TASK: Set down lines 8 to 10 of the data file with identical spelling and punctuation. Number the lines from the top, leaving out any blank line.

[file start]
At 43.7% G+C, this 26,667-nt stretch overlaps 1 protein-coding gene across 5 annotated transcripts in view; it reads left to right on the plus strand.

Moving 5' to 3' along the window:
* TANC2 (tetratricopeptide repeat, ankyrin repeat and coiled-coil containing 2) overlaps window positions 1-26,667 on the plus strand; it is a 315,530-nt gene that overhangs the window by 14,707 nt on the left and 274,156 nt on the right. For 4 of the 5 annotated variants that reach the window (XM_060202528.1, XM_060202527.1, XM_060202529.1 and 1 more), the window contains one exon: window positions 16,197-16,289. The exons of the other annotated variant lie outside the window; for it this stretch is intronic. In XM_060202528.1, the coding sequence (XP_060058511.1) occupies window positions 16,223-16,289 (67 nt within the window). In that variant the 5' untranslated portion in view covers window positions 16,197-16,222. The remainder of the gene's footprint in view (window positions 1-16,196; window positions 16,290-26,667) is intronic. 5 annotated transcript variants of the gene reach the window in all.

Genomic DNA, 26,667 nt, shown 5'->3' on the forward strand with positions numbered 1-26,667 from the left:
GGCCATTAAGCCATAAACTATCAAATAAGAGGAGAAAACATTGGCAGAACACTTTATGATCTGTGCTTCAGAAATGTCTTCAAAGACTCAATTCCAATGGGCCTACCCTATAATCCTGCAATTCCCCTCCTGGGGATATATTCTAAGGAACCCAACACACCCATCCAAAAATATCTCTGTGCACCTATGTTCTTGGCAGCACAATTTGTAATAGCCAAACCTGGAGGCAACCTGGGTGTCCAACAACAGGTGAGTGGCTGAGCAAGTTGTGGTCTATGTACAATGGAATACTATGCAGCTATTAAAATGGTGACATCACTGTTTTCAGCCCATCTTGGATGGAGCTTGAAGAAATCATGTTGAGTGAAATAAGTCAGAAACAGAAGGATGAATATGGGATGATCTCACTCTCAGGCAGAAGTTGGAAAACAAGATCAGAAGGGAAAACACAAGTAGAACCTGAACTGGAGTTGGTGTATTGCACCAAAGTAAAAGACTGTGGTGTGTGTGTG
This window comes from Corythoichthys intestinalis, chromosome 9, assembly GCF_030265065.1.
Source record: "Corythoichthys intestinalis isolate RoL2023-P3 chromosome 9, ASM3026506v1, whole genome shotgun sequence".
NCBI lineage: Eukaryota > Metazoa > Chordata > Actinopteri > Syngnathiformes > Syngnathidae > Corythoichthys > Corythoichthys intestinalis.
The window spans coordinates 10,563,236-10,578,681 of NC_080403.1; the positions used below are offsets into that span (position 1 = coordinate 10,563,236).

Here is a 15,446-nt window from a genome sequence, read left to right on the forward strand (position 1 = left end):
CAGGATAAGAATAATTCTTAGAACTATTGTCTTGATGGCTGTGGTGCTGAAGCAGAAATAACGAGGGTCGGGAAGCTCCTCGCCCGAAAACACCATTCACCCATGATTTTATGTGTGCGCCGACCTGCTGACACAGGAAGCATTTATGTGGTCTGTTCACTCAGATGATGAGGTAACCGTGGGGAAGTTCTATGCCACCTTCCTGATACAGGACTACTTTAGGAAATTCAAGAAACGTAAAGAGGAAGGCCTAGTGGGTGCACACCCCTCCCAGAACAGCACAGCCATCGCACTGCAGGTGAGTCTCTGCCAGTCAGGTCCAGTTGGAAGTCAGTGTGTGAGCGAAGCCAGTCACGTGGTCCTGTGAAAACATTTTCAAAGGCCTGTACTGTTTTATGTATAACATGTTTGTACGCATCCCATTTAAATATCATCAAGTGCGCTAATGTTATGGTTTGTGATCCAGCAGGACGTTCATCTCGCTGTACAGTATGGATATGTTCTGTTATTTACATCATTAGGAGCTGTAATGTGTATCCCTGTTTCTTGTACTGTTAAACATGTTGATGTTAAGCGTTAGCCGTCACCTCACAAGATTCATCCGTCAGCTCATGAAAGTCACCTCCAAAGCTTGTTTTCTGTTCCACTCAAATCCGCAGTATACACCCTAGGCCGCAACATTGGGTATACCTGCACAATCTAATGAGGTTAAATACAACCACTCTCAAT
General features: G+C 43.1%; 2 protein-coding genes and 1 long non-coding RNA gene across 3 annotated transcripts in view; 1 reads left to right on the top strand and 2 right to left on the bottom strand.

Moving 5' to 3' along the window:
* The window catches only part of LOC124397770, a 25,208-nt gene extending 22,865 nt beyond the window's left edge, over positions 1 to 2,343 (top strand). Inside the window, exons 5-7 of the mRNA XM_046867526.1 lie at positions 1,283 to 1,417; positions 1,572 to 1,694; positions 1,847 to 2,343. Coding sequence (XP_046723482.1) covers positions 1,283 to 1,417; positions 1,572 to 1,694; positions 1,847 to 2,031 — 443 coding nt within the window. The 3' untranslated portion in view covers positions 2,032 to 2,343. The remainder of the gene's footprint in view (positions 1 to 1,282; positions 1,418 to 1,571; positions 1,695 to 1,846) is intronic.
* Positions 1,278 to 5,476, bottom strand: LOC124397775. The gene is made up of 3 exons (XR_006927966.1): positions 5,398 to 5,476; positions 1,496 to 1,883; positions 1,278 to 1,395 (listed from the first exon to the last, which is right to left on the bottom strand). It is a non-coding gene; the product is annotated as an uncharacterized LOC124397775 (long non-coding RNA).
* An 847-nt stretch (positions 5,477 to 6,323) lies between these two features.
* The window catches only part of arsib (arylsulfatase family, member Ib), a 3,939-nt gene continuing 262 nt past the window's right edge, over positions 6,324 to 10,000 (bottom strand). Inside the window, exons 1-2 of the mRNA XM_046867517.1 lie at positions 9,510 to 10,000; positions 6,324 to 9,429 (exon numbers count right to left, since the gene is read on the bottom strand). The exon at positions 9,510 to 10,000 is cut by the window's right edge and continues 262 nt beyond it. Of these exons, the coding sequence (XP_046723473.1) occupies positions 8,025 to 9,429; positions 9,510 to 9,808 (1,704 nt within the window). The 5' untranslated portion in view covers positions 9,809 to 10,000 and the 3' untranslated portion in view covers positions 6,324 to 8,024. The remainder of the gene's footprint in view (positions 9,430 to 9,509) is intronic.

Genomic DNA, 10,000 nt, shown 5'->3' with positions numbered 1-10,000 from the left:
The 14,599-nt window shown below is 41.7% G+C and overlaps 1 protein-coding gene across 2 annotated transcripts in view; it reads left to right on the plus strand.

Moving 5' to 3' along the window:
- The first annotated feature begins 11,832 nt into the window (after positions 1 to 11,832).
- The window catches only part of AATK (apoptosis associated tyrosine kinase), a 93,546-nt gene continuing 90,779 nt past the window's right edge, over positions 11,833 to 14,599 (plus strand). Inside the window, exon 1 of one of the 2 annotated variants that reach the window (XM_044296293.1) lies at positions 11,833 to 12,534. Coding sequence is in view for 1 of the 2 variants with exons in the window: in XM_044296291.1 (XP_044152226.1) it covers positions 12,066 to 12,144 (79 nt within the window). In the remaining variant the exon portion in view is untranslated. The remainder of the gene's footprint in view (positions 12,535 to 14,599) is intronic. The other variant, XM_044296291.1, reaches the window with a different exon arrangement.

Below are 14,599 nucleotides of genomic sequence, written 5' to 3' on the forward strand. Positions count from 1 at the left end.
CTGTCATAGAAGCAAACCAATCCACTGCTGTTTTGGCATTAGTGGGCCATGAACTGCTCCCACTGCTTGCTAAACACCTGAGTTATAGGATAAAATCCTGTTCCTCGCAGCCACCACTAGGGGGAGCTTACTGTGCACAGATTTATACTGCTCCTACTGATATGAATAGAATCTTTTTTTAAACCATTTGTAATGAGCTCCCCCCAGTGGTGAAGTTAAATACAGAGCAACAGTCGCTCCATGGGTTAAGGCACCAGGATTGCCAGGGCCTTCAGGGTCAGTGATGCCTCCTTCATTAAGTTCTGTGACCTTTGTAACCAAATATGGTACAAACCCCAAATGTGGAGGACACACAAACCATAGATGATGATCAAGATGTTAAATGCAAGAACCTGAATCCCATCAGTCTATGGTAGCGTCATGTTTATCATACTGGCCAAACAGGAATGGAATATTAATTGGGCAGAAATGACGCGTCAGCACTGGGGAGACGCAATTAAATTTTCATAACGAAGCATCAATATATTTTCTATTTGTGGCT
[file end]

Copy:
NCBI lineage: Eukaryota > Metazoa > Chordata > Actinopteri > Syngnathiformes > Syngnathidae > Corythoichthys > Corythoichthys intestinalis.
The window spans coordinates 10,563,236-10,578,681 of NC_080403.1; the positions used below are offsets into that span (position 1 = coordinate 10,563,236).

Here is a 15,446-nt window from a genome sequence, read left to right on the forward strand (position 1 = left end):